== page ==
As a recent article in The Scientist demonstrates:
“Nocebo” (meaning “I shall harm”) is the dastardly sibling of placebo (“I shall please”). In a placebo response, a sham medication or procedure has a beneficial health effect as a result of a patient’s expectation. Sugar pills, for example, can powerfully improve depression when the patient believes them to be antidepressants. But, researchers are learning, the reverse phenomenon is also common: negative expectations can actually cause harm.
When Parkinson’s patients undergoing deep brain stimulation were told that their brain pacemaker was going to be turned off, symptoms of their illness became more pronounced, even when the pacemaker was left on.2 When people with and without lactose intolerance were asked to ingest lactose, but were actually given glucose, 44 percent of those with lactose intolerance and 26 percent of those without it still complained of stomach pain. And men treated for an enlarged prostate with a commonly prescribed drug and told that the drug “may cause erectile dysfunction, decreased libido, [and] problems of ejaculation,” but that these effects were “uncommon,” were more than twice as likely to experience impotence as those who were not so informed.
On paper, it sounds like psychobabble—a negative effect caused by a sham treatment based on a patient’s expectations—but it is a real biochemical and physiological process, involving pain and stress pathways in the brain. And mounting evidence suggests that the nocebo effect is having a substantial negative impact on clinical research, medicine, and health. More.
It most certainly does not sound like psychobabble to anyone familiar with the placebo effect (the best attested effect in medicine, by which people who expect to feel better are more likely to do so than people who do not).
This most informative, and long overdue, article shows that different brain channels convey the undesirable nocebo effect, by which we feel worse if we expect to, from the channels that convey the placebo effect.
Medical programs, settings, and public service messages often convey unwanted nocebo effects, because the role of the mind in promoting health is not clearly acknowledged and understood. Here’s an example:
In 1987, a team of doctors in Ontario, Canada, suspected that medical consent forms might actually cause harm. Using the chance occurrence of two different consent forms being used for the same drug trial, they compared patient reactions to the wording of the forms. The trial pitted aspirin against sulfinpyrazone, a medicine already approved to treat gout, as a treatment for chest pain. Patients at two of the three centers hosting the trial were informed that “side effects are not anticipated beyond occasional gastrointestinal irritation and, rarely, skin rash.” At the third center, patients’ consent forms did not mention gastrointestinal effects. Seventy-six patients out of 399 (19 percent) given the first consent form that mentioned GI irritation withdrew from the study, citing GI issues, compared to just 5 out of 156 (3 percent) who received the second form.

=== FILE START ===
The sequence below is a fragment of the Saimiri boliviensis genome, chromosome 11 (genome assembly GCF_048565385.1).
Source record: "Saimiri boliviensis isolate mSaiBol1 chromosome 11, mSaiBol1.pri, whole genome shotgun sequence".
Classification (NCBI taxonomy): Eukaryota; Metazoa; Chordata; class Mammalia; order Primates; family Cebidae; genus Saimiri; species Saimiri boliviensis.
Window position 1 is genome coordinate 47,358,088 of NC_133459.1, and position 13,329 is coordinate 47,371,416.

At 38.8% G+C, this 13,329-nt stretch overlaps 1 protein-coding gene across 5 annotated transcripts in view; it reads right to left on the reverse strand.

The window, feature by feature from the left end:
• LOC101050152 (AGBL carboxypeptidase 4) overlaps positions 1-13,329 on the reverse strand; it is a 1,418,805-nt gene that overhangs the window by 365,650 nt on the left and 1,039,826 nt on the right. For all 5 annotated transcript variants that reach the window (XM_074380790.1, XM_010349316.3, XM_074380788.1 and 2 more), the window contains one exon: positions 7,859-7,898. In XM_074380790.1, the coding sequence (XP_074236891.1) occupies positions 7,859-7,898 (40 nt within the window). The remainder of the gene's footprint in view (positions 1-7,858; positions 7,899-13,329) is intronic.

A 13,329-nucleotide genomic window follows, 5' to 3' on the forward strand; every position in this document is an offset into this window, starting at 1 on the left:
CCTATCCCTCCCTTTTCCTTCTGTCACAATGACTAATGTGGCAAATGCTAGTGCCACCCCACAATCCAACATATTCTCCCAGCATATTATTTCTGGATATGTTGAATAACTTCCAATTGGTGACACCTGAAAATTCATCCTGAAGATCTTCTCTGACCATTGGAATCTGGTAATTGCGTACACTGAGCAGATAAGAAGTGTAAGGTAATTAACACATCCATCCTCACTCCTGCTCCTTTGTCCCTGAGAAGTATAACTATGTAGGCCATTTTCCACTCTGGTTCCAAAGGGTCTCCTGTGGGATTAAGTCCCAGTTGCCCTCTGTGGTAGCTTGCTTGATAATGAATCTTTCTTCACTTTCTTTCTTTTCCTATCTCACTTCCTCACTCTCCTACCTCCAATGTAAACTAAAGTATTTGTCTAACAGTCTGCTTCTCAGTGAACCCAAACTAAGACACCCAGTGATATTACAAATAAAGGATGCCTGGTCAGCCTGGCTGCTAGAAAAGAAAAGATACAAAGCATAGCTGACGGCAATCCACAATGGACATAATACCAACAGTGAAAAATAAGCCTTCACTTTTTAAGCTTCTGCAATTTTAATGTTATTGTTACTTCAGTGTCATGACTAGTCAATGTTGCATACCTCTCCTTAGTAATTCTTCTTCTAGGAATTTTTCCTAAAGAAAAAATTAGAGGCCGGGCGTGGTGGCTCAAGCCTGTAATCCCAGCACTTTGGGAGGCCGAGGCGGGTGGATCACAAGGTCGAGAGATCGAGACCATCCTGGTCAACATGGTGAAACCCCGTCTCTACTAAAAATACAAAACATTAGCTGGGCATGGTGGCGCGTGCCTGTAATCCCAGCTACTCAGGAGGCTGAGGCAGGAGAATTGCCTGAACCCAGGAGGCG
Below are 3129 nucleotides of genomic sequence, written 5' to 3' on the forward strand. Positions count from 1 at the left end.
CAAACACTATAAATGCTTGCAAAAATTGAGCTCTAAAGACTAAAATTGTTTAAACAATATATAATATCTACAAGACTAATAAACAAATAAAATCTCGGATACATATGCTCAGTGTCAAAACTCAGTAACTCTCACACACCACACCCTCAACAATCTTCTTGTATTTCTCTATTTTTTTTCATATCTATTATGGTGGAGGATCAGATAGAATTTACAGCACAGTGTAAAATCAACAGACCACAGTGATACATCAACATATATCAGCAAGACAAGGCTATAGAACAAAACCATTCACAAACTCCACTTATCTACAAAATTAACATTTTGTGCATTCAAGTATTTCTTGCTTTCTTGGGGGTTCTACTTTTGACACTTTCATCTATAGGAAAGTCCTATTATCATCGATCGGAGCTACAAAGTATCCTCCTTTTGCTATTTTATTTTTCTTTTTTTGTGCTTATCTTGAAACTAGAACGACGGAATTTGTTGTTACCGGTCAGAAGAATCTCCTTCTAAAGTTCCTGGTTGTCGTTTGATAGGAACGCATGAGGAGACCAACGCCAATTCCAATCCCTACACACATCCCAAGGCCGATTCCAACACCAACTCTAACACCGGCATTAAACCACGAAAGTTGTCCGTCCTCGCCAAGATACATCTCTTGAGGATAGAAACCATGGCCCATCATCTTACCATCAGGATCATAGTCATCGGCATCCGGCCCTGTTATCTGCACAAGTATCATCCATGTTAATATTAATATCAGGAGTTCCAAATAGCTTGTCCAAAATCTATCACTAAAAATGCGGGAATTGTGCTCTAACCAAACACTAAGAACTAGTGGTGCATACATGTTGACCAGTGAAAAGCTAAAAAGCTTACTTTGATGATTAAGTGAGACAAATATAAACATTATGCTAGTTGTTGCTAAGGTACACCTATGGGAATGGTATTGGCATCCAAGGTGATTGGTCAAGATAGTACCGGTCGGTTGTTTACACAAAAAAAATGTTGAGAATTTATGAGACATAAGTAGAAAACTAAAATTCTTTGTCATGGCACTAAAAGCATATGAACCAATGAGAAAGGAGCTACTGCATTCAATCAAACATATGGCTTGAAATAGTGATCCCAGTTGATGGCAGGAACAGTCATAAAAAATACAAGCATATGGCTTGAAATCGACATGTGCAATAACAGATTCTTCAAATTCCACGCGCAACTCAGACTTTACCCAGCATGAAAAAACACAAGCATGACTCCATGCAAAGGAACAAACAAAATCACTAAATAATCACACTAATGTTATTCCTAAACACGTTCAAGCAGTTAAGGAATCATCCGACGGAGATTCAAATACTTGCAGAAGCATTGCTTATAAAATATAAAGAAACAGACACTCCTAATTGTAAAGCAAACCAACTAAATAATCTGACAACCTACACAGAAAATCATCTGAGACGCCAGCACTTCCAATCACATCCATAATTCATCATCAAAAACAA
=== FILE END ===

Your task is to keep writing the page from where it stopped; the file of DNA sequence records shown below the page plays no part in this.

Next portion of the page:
One suggested option is to accentuate the positive:
A 1996 study from the University of Ottawa in Canada, for example, described the benefits and risks of a vaccine to 292 people, who had never been previously immunized, using two different approaches. Those who were told the percentages of vaccinated individuals who remain free of influenza and have no side effects had fewer side effects and missed less work than those told the percentages of people who acquire influenza and have side effects following vaccination.
The article is a gold mine of information that could help health care professionals improve treatment settings. What the patient thinks is happening is part of what is happening.
See also: The Spiritual Brain.
Hat tip: Stephanie West Allen at Brains on Purpose